We would like to respectfully acknowledge the territory in which we gather, as the ancestral unceded homelands of the Beothuk and the island of Newfoundland as the ancestral homelands of the Mi’kmaq and Beothuk. We are grateful to have the opportunity to work on this land and we strive for respectful relationships with all peoples.
Pouch Cove, pronounced pooch-kohv (IPA: /putʃ koʊv/), was settled by Europeans for seasonal fishing. Permanent settlement appears to occur around the early 1800’s as fishermen chose to stay year-round, the first general stores appear in the last quarter of the 1800’s as merchants supply fishermen with equipment.
The town and its residents demonstrated bravery at every opportunity. In 1875 when the schooner Water Witch was wrecked in a gulch, thirteen company and crew were saved thanks to the rescue efforts of Pouch Cove residents. During the two World Wars, around 150 women and men from Pouch Cove served in a range of roles from infantry and artillery to forestry and the merchant navy.
For most of its history Pouch Cove was an informal place, with no government or council many residents formed a citizen’s committee to lobby higher governments to provide aid or infrastructure. As late as the 1960’s these committees advocated for Pouch Cove and pressured the new provincial government to open a highway from St. John’s to the town. The town was incorporated in 1970 with Town Hall built in 1978. Pouch Cove and the neighbouring town of Shoe Cove were merged in 1987. Today, Pouch Cove is a thriving community of over two thousand residents and is located a short drive from St. John’s.
The East Coast Trail is a series of hiking and nature trails running through coastal communities in Newfoundland’s Avalon region. The trail runs the length of the town’s coastal area and offers stunning views of cliffs, forests, icebergs, whales, and the Atlantic. Pouch Cove is home to two of the paths of the East Coast Trail: Biscan Cove Path and Stiles Cove Path.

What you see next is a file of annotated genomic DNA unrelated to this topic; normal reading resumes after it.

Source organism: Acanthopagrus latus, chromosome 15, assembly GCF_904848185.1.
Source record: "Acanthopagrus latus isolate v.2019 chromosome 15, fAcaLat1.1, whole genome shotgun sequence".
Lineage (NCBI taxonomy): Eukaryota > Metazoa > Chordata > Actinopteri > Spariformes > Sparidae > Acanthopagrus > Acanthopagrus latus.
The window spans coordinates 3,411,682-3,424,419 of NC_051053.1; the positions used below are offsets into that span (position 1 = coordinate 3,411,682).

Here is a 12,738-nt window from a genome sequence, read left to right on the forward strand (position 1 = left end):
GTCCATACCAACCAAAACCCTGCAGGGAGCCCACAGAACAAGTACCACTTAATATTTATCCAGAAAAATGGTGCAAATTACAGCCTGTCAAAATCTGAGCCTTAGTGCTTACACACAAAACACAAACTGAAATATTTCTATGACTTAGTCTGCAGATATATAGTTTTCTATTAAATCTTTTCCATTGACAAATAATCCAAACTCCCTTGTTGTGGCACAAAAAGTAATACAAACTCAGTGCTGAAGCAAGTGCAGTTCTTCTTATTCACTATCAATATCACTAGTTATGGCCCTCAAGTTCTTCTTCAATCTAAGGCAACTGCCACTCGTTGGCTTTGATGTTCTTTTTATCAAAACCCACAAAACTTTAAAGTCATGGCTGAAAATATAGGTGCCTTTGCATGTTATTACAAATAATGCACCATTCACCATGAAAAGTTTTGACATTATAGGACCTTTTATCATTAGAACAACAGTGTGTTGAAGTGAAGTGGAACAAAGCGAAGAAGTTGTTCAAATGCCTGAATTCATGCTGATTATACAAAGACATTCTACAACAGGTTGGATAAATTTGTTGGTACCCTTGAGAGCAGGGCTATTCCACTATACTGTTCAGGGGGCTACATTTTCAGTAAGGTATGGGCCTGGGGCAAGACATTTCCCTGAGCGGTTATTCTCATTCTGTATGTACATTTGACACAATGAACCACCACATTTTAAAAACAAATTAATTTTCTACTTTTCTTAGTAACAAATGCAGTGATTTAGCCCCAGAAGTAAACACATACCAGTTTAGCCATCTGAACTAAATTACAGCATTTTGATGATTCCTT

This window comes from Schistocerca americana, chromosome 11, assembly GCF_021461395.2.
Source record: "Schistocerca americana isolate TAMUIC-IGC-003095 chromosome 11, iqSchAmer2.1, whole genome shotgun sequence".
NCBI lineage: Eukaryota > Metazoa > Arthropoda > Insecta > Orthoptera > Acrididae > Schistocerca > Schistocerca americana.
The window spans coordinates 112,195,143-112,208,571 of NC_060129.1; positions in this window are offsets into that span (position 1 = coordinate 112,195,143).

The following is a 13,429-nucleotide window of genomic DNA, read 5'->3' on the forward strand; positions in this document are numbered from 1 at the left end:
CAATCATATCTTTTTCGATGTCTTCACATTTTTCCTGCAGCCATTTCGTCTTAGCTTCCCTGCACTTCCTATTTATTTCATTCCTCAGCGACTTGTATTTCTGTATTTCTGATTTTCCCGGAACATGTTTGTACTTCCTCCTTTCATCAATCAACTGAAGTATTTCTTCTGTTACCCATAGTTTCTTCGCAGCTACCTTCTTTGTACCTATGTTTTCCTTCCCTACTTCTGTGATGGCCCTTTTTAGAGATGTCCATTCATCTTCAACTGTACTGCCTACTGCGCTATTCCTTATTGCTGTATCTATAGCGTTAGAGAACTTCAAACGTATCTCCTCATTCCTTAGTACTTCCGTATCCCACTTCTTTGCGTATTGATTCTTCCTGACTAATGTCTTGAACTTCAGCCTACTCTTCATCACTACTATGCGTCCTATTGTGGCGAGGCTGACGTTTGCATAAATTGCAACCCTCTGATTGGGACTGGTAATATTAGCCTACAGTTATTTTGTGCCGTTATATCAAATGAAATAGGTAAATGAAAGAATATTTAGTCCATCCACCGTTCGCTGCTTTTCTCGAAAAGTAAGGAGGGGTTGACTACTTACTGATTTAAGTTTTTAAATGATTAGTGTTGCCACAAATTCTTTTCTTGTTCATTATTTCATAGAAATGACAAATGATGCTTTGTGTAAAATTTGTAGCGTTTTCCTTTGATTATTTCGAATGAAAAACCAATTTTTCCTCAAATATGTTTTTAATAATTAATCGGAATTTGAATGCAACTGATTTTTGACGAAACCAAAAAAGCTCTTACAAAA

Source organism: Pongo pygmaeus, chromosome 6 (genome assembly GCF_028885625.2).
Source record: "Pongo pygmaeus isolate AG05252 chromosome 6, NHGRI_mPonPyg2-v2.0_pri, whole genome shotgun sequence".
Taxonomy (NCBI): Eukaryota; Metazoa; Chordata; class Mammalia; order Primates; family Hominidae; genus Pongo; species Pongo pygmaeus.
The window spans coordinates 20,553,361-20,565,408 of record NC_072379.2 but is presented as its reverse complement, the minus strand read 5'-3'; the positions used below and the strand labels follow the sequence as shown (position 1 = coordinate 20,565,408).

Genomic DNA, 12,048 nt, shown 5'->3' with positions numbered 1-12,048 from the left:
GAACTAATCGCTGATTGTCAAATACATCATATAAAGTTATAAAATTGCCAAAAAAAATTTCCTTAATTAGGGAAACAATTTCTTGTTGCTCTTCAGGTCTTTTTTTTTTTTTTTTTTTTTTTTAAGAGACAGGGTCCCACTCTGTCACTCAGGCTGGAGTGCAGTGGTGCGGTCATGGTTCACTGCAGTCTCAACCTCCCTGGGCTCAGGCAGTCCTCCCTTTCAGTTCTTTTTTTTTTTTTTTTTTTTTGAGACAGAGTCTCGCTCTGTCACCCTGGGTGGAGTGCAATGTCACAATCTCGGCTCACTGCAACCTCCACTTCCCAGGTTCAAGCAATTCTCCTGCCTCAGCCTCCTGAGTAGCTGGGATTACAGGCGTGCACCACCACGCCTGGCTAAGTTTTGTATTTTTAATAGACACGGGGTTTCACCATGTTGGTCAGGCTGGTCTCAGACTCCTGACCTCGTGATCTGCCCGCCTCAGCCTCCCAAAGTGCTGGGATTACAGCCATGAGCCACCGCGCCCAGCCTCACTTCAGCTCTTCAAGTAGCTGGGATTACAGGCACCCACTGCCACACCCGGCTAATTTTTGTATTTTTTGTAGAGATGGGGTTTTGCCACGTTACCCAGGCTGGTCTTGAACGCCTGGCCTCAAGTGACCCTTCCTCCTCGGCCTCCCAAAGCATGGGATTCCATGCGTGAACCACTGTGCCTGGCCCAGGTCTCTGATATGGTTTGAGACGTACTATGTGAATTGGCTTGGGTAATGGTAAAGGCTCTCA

The Tolt & Berry Picking Grounds
Berry picking grounds are available in the northern and south-western parts of the Town. Following the Biscayan Cove path or the unassumed roads after Main Rd ends, you’ll find grounds for berry picking. Similarly following the path at the end Meetinghouse Rd leads to more berry picking grounds and the Tolt, a hill with a wonderful view of the Town and of the ocean
Founded in the spring of 2009 the heritage society is a proud organization in the town that seeks to recognize the events that shaped who we are today and the buildings and sites that show us where we’ve been.
Learn about the rescue of the sinking ship, the Water Witch; join a heritage and storytelling night; or contact the society to discover their current roster of activities and events.
Pouch Cove Museum
The Pouch Cove Museum is an exhibit formerly housed in Town Hall that described the history and culture of the town and tells the stories of many residents and their ancestors.
The museum is currently not operating and is looking for a new home and operators. If you are interested in hosting the museum please reach out to [email protected] to share your ideas and discuss opportunities for partnerships or funding.
The Marine Drive Provincial Park Reserve is a 15,000 acre nature reserve; it protects some of the province’s valuable ecological regions and contains portions of the East Coast Trail. Neighbouring the reserve is a campground, commonly confused for the reserve itself, and similarly called Marine Park by locals. The campground features a beautiful lake and activities for the whole family.
Be our friendly neighbour even if only for a little while. We’d love to have you in our town and experience all the little moments of wonder and awe that we are proud to call our everyday experience. Stay for a bit and meet the locals; our stories will amaze you.